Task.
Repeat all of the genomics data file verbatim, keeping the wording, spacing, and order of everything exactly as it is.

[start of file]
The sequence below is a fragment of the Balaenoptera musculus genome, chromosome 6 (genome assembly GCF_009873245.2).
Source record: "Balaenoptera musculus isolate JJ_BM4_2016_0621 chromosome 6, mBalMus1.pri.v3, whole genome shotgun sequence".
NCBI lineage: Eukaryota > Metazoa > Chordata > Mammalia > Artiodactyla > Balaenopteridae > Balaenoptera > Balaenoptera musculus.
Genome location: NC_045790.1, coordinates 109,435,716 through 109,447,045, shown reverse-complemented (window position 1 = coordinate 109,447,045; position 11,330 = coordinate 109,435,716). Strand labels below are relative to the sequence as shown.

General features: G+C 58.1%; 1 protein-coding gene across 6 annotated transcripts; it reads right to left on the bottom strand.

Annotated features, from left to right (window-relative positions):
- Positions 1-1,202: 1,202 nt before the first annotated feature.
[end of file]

The sequence below is a fragment of the Balaenoptera musculus genome, chromosome 6 (genome assembly GCF_009873245.2).
Source record: "Balaenoptera musculus isolate JJ_BM4_2016_0621 chromosome 6, mBalMus1.pri.v3, whole genome shotgun sequence".
NCBI lineage: Eukaryota > Metazoa > Chordata > Mammalia > Artiodactyla > Balaenopteridae > Balaenoptera > Balaenoptera musculus.
Genome location: NC_045790.1, coordinates 109,435,716 through 109,447,045, shown reverse-complemented (window position 1 = coordinate 109,447,045; position 11,330 = coordinate 109,435,716). Strand labels below are relative to the sequence as shown.

General features: G+C 58.1%; 1 protein-coding gene across 6 annotated transcripts; it reads right to left on the bottom strand.

Annotated features, from left to right (window-relative positions):
- Positions 1-1,202: 1,202 nt before the first annotated feature.